Encourage kids to become little naturalists with nature journaling. They’ll observe and record changes in plants, weather, and wildlife over the summer. This activity enhances their observation skills and helps them appreciate the environment, fostering a lifelong connection to nature.

Materials Needed:

  • Notebook
  • Pens, pencils, colored pencils
  • Magnifying glass (optional)

Steps:

  1. Choose a natural area to observe regularly.
  2. Use the notebook to record observations of plants, weather, and wildlife.
  3. Draw pictures and write descriptions of what you see.
  4. Note any changes over time, such as plant growth or weather patterns.
  5. Research any unfamiliar plants or animals you observe.

Science Concepts:

  • Observation skills
  • Ecosystems
  • Seasonal changes

Insect Observation

Insect Observation

I remember long lazy days of summer, exploring and turning over rocks just to see what was underneath. A large part of science is simply observation.

Observe insects in their natural habitat to learn about their behavior, anatomy, and role in the ecosystem. This activity encourages kids to explore the diversity of insect life, enhancing their understanding of ecology and biology.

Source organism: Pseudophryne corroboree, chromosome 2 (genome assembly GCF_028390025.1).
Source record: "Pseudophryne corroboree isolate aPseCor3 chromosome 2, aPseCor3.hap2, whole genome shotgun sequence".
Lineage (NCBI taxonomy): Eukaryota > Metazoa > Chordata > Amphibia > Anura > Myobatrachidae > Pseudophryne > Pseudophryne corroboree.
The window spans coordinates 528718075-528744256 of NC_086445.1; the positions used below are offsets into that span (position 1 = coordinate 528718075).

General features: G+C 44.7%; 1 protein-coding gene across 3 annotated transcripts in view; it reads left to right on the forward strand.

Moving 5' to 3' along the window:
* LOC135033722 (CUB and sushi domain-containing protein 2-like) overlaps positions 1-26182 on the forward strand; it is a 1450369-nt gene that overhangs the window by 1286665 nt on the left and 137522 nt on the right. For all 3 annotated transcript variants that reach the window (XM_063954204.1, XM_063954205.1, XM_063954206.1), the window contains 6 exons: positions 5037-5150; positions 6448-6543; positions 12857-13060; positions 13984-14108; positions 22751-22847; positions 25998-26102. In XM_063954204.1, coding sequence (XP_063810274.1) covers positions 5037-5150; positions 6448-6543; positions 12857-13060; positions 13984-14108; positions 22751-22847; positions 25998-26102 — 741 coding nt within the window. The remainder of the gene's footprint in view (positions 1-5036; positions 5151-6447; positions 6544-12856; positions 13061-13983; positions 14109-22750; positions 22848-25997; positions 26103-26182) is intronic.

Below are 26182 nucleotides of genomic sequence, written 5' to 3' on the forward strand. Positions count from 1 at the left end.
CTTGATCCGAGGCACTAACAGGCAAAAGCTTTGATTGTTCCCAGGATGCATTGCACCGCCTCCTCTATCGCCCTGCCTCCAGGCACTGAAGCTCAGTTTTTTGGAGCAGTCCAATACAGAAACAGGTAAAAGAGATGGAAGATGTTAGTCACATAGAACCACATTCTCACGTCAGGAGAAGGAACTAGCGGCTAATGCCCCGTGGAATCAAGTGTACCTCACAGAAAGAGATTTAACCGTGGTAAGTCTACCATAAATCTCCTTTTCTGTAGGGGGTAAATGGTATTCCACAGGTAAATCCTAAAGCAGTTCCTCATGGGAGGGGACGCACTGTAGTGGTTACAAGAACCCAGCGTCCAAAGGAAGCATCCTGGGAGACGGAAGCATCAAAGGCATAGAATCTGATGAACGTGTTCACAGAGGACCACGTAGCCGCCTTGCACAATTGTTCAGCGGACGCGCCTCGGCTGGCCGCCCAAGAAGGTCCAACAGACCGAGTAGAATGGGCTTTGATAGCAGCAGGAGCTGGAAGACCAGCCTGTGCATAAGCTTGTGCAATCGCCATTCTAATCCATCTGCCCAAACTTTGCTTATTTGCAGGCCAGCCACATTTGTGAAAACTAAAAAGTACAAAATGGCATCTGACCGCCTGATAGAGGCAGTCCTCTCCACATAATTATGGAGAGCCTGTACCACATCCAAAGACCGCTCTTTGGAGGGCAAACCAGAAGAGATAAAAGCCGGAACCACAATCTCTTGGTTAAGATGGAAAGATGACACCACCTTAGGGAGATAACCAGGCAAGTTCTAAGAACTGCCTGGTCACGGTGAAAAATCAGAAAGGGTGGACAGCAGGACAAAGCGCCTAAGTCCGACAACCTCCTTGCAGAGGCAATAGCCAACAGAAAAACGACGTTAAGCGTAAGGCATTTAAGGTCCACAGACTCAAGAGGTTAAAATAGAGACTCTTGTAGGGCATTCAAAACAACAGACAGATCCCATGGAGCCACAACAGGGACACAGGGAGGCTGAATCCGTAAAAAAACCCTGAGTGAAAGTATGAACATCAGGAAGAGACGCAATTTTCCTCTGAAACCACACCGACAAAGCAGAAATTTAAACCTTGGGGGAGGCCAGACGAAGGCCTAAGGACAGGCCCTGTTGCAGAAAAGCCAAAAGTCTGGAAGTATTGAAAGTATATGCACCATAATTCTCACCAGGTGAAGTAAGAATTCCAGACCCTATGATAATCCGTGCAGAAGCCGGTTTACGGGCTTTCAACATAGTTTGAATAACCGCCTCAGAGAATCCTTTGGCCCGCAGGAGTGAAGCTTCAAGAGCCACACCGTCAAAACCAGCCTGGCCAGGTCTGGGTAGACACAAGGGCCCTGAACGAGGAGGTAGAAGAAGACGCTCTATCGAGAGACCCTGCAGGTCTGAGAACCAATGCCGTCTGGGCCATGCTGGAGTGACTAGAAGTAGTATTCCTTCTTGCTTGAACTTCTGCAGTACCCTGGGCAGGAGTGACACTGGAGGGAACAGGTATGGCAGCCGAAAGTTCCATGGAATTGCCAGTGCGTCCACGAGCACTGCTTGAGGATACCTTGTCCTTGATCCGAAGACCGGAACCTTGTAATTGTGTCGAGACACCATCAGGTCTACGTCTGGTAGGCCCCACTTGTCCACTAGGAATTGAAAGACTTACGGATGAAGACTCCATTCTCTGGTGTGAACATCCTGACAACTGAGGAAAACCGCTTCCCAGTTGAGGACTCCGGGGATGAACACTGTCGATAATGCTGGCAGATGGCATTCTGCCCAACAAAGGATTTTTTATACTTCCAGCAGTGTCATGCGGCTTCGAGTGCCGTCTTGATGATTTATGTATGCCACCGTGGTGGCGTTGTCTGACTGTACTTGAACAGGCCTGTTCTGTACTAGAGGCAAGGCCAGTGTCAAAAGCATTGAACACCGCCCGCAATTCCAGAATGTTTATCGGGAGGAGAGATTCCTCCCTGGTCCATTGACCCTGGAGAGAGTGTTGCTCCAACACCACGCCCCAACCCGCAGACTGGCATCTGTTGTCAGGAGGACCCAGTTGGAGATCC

Materials Needed:

  • Notebook and pen
  • Magnifying glass (optional)
  • Jar with holes in the lid (for temporary observation)
  • Field guide to insects (optional)

Steps:

  1. Find a natural area like a garden, park, or backyard.
  2. Use the magnifying glass to observe insects closely.
  3. Carefully catch insects in the jar for temporary observation.
  4. Note the insect’s physical characteristics, behavior, and habitat.
  5. Release the insects back into their environment after observation.
  6. Record observations and sketches in the notebook.

Science Concepts:

  • Insect anatomy
  • Ecosystems and habitats
  • Observation skills
  • Biodiversity

Bee Hotel: Creating a Habitat for Bees Using a Glass Jar

Why not observe some insects in a habitat you built yourself? Build a bee hotel using a glass jar to provide a safe nesting place for solitary bees. This project helps kids learn about bee habitats, the importance of pollinators, and biodiversity.

Materials Needed:

  • Clean glass jar (mason jar or similar)
  • Paper to roll into tubes
  • Scissors
  • String or wire
  • Tape (optional)

Steps:

  1. Prepare your paper tubes: Cut and roll your paper into tubes to a length slightly shorter than the height of the glass jar. Ensure the ends are smooth and open. The bees will go into these tubes, so they should be about a half inch wide.
  2. Fill the Jar: Pack paper tubes tightly into the jar, making sure they fit snugly and do not fall out. The tubes should be arranged so that the open ends face outward.